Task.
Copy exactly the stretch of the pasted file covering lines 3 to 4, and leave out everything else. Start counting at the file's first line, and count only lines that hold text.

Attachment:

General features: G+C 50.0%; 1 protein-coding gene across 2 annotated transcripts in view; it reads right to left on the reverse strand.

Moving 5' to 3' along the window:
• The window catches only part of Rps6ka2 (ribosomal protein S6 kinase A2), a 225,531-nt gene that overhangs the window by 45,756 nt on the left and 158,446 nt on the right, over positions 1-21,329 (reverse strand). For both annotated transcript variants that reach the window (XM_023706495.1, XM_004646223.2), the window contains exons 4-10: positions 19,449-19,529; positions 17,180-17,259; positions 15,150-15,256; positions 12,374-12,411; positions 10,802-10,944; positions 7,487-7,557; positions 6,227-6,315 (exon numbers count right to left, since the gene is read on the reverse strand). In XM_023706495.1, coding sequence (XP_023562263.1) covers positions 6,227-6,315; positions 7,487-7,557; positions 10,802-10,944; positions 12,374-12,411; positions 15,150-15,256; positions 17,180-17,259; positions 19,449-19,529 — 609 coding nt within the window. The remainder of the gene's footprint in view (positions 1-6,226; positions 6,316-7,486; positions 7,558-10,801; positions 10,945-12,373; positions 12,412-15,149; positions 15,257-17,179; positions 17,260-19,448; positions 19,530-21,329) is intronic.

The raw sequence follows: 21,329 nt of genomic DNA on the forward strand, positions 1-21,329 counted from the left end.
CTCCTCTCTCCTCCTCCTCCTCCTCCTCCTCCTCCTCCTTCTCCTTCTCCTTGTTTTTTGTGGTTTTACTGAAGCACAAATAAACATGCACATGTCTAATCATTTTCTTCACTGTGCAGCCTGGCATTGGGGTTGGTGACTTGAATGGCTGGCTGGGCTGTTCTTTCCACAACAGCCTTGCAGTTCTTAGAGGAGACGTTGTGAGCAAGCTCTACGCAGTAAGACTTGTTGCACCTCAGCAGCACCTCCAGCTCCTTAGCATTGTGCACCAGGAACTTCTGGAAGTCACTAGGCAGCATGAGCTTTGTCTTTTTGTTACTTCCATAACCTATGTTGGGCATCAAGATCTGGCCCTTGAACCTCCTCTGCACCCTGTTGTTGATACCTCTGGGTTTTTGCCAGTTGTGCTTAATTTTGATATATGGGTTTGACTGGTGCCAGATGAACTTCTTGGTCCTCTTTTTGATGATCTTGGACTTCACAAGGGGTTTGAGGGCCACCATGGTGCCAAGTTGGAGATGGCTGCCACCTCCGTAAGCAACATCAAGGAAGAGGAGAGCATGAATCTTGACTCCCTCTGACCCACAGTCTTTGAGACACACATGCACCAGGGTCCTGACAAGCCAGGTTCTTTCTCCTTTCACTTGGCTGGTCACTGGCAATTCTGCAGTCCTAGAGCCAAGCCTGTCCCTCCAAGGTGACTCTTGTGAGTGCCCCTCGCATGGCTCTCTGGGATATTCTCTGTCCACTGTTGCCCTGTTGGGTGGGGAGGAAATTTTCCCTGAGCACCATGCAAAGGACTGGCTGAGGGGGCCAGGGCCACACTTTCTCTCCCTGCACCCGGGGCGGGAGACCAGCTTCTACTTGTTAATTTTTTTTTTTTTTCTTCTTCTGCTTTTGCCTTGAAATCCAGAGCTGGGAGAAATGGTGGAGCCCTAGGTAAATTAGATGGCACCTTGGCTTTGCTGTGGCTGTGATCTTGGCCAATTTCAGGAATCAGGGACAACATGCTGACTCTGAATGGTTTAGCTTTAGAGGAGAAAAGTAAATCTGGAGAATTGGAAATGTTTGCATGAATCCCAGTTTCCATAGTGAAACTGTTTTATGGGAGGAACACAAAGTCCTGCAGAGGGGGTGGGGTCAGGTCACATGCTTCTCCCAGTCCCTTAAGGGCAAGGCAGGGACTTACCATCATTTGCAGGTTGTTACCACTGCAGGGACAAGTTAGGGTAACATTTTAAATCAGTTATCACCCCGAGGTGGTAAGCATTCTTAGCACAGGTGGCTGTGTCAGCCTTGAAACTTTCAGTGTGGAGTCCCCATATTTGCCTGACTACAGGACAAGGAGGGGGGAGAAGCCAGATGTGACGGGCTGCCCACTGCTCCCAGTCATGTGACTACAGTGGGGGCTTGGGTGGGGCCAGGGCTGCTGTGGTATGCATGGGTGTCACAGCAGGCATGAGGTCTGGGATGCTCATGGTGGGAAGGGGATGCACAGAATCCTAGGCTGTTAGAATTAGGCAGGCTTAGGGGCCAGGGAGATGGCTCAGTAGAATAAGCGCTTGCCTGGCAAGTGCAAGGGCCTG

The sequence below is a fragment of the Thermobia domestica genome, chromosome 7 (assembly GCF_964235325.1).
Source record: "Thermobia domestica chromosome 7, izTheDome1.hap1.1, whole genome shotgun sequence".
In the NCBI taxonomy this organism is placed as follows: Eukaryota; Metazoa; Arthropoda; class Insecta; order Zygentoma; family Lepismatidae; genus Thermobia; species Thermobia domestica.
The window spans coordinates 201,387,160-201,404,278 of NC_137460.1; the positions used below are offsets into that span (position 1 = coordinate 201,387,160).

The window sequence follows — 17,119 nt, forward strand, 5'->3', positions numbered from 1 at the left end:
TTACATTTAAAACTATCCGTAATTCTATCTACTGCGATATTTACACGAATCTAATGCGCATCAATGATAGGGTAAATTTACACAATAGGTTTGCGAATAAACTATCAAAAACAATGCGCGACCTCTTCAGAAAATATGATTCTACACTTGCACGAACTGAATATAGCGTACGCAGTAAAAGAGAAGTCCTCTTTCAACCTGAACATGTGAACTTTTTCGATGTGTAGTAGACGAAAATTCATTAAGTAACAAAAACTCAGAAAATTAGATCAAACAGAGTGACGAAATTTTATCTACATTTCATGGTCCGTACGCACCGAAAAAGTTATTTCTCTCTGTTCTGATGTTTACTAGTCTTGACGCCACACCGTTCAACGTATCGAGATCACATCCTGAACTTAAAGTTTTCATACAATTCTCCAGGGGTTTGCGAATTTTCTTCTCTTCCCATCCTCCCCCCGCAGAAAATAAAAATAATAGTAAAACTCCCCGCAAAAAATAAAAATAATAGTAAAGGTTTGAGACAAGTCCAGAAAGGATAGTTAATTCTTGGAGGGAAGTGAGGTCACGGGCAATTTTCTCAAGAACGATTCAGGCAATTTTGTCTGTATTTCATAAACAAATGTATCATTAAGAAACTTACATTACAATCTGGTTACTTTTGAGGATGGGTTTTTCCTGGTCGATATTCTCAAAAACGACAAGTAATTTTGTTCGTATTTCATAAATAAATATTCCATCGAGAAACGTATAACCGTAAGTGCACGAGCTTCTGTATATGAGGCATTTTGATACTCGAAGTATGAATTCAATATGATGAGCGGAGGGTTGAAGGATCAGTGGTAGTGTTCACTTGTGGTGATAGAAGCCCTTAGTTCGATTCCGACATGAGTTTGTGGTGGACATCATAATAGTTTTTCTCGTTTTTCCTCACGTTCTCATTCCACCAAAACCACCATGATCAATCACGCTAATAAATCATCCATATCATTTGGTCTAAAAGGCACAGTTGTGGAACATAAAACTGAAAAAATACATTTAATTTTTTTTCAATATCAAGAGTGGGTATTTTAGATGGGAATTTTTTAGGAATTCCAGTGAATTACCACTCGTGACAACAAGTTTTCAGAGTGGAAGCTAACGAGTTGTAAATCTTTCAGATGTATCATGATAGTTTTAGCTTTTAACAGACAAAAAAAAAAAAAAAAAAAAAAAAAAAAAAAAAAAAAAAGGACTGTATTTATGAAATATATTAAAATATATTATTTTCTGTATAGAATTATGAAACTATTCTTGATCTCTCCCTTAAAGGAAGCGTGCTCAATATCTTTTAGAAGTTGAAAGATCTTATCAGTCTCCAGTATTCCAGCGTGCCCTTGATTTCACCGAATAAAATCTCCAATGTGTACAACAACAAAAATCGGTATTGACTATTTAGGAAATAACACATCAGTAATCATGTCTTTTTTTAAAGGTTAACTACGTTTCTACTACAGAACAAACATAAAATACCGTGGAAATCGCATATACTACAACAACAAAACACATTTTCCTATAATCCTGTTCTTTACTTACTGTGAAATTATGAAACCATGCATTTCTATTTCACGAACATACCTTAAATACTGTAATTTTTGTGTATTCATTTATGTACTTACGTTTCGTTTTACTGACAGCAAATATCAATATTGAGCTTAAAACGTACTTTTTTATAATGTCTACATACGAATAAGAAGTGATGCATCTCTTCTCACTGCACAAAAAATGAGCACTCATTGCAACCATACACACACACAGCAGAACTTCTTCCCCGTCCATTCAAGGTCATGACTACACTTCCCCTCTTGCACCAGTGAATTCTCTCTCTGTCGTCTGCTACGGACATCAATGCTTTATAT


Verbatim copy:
• The window catches only part of Rps6ka2 (ribosomal protein S6 kinase A2), a 225,531-nt gene that overhangs the window by 45,756 nt on the left and 158,446 nt on the right, over positions 1-21,329 (reverse strand). For both annotated transcript variants that reach the window (XM_023706495.1, XM_004646223.2), the window contains exons 4-10: positions 19,449-19,529; positions 17,180-17,259; positions 15,150-15,256; positions 12,374-12,411; positions 10,802-10,944; positions 7,487-7,557; positions 6,227-6,315 (exon numbers count right to left, since the gene is read on the reverse strand). In XM_023706495.1, coding sequence (XP_023562263.1) covers positions 6,227-6,315; positions 7,487-7,557; positions 10,802-10,944; positions 12,374-12,411; positions 15,150-15,256; positions 17,180-17,259; positions 19,449-19,529 — 609 coding nt within the window. The remainder of the gene's footprint in view (positions 1-6,226; positions 6,316-7,486; positions 7,558-10,801; positions 10,945-12,373; positions 12,412-15,149; positions 15,257-17,179; positions 17,260-19,448; positions 19,530-21,329) is intronic.

The raw sequence follows: 21,329 nt of genomic DNA on the forward strand, positions 1-21,329 counted from the left end.